When you have a good thing that makes some money, you ride it out until it stops producing. I get that economic principle to its fullest. I also understand the book market has changed drastically over the last few decades, so if you have a product that works you just stick with it. That is the one of the reasons why I see that the todays book has come out with yet another edition.
Ball Four-The Final Pitch
By:Jim Bouton-2014 Turner Publishing
Jim Bouton has never been one to shy away from controversy. From the day the first edition of Ball Four hit the book shelves Bouton has been a lightning rod for it. From the first time the behind the scenes look at a baseball life revealed the skeletons in the baseball closet, people have talked about this book. From sex to drugs to lifting the veil on our favorite baseball heroes this book has gotten some serious mileage in the sports and literary world.
Most if not all of the baseball reading world has read at least one edition of this book. For me, one of the first baseball books I ever read was the second edition, Ball Four Plus Ball Five when I was about 13 years old. For a teenage baseball fan this book was a shocker. Most of Bouton’s career was before my time but it was still a real eye-opener.
What Bouton did was give a day by day no holds barred account of the baseball life. It broke the cardinal player rule of what happens in the locker room stays in the locker room. Having an extended career with the famed New York Yankees and then subsequent time with the Seattle Pilots and Houston Astros, Bouton had lots of material. Lifting the curtain on what happened with the high-profile players on the Yankees was a major shock to the baseball world, and really pissed off a lot of people.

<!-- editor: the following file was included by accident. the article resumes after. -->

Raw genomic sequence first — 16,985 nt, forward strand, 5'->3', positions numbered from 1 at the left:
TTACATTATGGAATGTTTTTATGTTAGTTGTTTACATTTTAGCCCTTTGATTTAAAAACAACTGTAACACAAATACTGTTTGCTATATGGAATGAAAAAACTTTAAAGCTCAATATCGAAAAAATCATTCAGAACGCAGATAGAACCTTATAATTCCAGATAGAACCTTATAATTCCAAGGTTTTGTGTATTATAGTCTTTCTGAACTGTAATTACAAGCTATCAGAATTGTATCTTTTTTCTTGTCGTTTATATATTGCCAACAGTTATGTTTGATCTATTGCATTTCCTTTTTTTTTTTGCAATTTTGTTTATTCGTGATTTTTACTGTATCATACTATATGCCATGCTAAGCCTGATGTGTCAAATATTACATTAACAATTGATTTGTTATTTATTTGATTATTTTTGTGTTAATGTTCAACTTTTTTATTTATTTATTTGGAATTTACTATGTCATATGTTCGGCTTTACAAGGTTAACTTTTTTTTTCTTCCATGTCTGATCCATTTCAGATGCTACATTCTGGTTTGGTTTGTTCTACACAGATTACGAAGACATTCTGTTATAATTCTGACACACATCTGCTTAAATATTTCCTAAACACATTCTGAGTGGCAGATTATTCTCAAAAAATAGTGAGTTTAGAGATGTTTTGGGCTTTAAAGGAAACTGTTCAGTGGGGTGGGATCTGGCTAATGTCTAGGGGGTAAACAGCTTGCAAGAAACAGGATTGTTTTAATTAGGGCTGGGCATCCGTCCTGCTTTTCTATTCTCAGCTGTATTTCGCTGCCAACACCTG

This book has been compared at time to Jim Brosnan’s The Long Season, published a decade prior to Ball Four. But in all honesty, Brosnan’s book felt very sanitary compared to Bouton’s and still honored some of the locker room code of the day. Both still have their place in your bookcase, but are very different animals.
The part I find most interesting about Ball Four is how every so often a new version is released. Ball Four has more lives than an alley-cat. Even if it is just a few new pages of material a new edition carrying a new subtitle is released. Sometimes it may just be a signed edition with a new cover that emerges to the retail bookshelves, but every decade or so it seems you can expect something new from Jim. Ball Four-The Final Pitch is no exception.
The Final Pitch gives you five new pages of epilogue from Jim Bouton penned in April 2014. He discusses his personal opinion on steroids and how to handle the players of the era and the issue of Hall of Fame induction. Surprisingly, it is in line with my own personal views on the subject. In the end it gave Jim a new spin on his 45-year-old book and garnered a place in my bookcase for the now 5th different version that I have of essentially the same book. This is the only version I have of the book that is not signed by Jim, so I will have to get working to correct that. I guess in theory, this alley cat, if it truly has nine lives, still has four more versions left to go so it will be interesting to see what the next edition brings to the table.
I think every baseball book collection needs at least one edition of this book in it. Even today it is still an enjoyable book. Partner that with this books historical significance and it should be on everyone’s book shelf.
You can get this book from the nice folks at Turner Publishing